The images are the same: Men, women, and children huddling together, exhausted from hours of walking, finding any space to rest their eyes—cement floors in a shelter, grass in a parking lot. The stories are also familiar: Some fear gangs and death threats, others flee rape and domestic violence. Just months after a caravan of migrants bound for the U.S. gained national attention in April, another group, estimated at 2,000, is in Guatemala heading north. It’s yet another demonstration of how even harsh attempts to deter migrants from making the journey to the U.S.-Mexico border, including separating parents and children, often fail.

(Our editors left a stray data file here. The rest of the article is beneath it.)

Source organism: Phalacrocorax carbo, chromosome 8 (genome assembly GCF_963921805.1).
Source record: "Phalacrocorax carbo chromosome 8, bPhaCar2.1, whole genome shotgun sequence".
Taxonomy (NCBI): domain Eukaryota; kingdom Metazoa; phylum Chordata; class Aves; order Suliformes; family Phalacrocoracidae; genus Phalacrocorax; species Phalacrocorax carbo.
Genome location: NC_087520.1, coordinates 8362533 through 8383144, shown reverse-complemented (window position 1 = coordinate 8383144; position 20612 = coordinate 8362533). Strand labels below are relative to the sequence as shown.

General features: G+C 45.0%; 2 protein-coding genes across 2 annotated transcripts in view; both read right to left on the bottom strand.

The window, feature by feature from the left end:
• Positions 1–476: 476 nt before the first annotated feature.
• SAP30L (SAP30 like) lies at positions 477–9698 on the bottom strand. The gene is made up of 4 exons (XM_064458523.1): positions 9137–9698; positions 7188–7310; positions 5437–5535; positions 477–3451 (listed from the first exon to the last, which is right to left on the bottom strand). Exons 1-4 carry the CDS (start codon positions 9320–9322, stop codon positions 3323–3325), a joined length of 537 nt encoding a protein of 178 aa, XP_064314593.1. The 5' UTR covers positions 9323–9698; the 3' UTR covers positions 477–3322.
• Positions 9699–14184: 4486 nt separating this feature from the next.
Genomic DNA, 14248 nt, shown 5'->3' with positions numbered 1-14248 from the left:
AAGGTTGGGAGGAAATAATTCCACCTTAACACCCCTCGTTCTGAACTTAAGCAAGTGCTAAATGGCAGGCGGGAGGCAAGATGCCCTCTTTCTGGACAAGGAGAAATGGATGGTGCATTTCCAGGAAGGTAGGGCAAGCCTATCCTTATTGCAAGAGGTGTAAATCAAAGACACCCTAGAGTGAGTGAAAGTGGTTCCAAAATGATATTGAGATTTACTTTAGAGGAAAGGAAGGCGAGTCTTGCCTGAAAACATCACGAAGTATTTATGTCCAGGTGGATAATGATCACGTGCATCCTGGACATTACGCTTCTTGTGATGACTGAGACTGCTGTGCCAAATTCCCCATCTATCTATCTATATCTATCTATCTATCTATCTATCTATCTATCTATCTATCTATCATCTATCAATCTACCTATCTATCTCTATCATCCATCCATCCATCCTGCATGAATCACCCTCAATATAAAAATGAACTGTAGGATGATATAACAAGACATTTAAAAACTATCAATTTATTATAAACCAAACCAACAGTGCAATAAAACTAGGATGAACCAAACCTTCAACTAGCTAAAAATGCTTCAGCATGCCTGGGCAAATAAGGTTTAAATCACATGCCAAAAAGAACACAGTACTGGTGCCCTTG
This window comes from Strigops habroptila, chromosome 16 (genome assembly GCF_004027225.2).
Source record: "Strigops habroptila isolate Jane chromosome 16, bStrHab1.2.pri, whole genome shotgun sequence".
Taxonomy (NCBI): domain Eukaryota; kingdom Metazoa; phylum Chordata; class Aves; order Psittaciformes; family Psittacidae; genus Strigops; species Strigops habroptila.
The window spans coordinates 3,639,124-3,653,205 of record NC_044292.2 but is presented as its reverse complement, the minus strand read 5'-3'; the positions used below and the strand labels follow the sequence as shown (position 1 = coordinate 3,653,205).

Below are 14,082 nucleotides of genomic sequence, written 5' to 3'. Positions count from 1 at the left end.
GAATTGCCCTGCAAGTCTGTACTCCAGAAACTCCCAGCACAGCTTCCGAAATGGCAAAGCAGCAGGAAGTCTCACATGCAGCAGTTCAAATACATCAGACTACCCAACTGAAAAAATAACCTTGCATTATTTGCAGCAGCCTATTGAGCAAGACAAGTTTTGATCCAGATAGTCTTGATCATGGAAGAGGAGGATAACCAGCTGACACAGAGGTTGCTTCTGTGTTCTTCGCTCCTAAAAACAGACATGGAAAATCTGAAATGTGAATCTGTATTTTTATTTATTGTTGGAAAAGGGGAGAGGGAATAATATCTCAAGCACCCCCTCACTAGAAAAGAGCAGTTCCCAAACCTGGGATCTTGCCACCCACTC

Attempts to discourage migrants from journeying to the U.S.-Mexico border often don’t take into account the conditions they’re fleeing form.